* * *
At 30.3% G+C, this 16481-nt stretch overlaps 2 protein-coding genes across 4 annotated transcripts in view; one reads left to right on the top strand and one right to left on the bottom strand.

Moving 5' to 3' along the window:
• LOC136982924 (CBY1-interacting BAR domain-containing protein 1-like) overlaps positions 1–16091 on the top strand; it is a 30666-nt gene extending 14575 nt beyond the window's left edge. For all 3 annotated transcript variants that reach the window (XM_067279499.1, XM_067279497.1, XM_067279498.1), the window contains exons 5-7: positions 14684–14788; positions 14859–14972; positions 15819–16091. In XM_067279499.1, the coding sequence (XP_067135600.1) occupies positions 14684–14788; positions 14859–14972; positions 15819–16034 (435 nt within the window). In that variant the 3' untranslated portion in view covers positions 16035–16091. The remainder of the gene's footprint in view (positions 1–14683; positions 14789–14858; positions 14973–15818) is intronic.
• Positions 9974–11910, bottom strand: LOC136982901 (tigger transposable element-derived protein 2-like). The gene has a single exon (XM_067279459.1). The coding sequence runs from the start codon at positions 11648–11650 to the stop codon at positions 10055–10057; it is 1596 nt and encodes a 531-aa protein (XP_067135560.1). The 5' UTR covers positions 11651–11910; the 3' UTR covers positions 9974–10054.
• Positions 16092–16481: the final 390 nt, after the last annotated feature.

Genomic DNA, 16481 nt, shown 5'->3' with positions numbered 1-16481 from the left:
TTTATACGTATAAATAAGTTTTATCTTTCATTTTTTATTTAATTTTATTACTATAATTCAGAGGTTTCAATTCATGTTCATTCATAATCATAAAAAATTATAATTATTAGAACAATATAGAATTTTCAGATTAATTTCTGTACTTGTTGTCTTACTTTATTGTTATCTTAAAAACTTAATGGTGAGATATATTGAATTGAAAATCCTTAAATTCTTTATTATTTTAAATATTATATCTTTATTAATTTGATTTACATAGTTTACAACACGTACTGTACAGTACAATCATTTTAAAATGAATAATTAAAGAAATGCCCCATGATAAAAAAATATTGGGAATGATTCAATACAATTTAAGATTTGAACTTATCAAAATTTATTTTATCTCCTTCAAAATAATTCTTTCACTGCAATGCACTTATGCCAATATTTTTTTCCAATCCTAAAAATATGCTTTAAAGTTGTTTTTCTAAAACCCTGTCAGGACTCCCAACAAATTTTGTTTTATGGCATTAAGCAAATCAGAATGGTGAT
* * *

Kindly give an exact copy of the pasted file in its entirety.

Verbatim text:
At 30.3% G+C, this 16481-nt stretch overlaps 2 protein-coding genes across 4 annotated transcripts in view; one reads left to right on the top strand and one right to left on the bottom strand.

Moving 5' to 3' along the window:
• LOC136982924 (CBY1-interacting BAR domain-containing protein 1-like) overlaps positions 1–16091 on the top strand; it is a 30666-nt gene extending 14575 nt beyond the window's left edge. For all 3 annotated transcript variants that reach the window (XM_067279499.1, XM_067279497.1, XM_067279498.1), the window contains exons 5-7: positions 14684–14788; positions 14859–14972; positions 15819–16091. In XM_067279499.1, the coding sequence (XP_067135600.1) occupies positions 14684–14788; positions 14859–14972; positions 15819–16034 (435 nt within the window). In that variant the 3' untranslated portion in view covers positions 16035–16091. The remainder of the gene's footprint in view (positions 1–14683; positions 14789–14858; positions 14973–15818) is intronic.
• Positions 9974–11910, bottom strand: LOC136982901 (tigger transposable element-derived protein 2-like). The gene has a single exon (XM_067279459.1). The coding sequence runs from the start codon at positions 11648–11650 to the stop codon at positions 10055–10057; it is 1596 nt and encodes a 531-aa protein (XP_067135560.1). The 5' UTR covers positions 11651–11910; the 3' UTR covers positions 9974–10054.
• Positions 16092–16481: the final 390 nt, after the last annotated feature.

Genomic DNA, 16481 nt, shown 5'->3' with positions numbered 1-16481 from the left:
TTTATACGTATAAATAAGTTTTATCTTTCATTTTTTATTTAATTTTATTACTATAATTCAGAGGTTTCAATTCATGTTCATTCATAATCATAAAAAATTATAATTATTAGAACAATATAGAATTTTCAGATTAATTTCTGTACTTGTTGTCTTACTTTATTGTTATCTTAAAAACTTAATGGTGAGATATATTGAATTGAAAATCCTTAAATTCTTTATTATTTTAAATATTATATCTTTATTAATTTGATTTACATAGTTTACAACACGTACTGTACAGTACAATCATTTTAAAATGAATAATTAAAGAAATGCCCCATGATAAAAAAATATTGGGAATGATTCAATACAATTTAAGATTTGAACTTATCAAAATTTATTTTATCTCCTTCAAAATAATTCTTTCACTGCAATGCACTTATGCCAATATTTTTTTCCAATCCTAAAAATATGCTTTAAAGTTGTTTTTCTAAAACCCTGTCAGGACTCCCAACAAATTTTGTTTTATGGCATTAAGCAAATCAGAATGGTGAT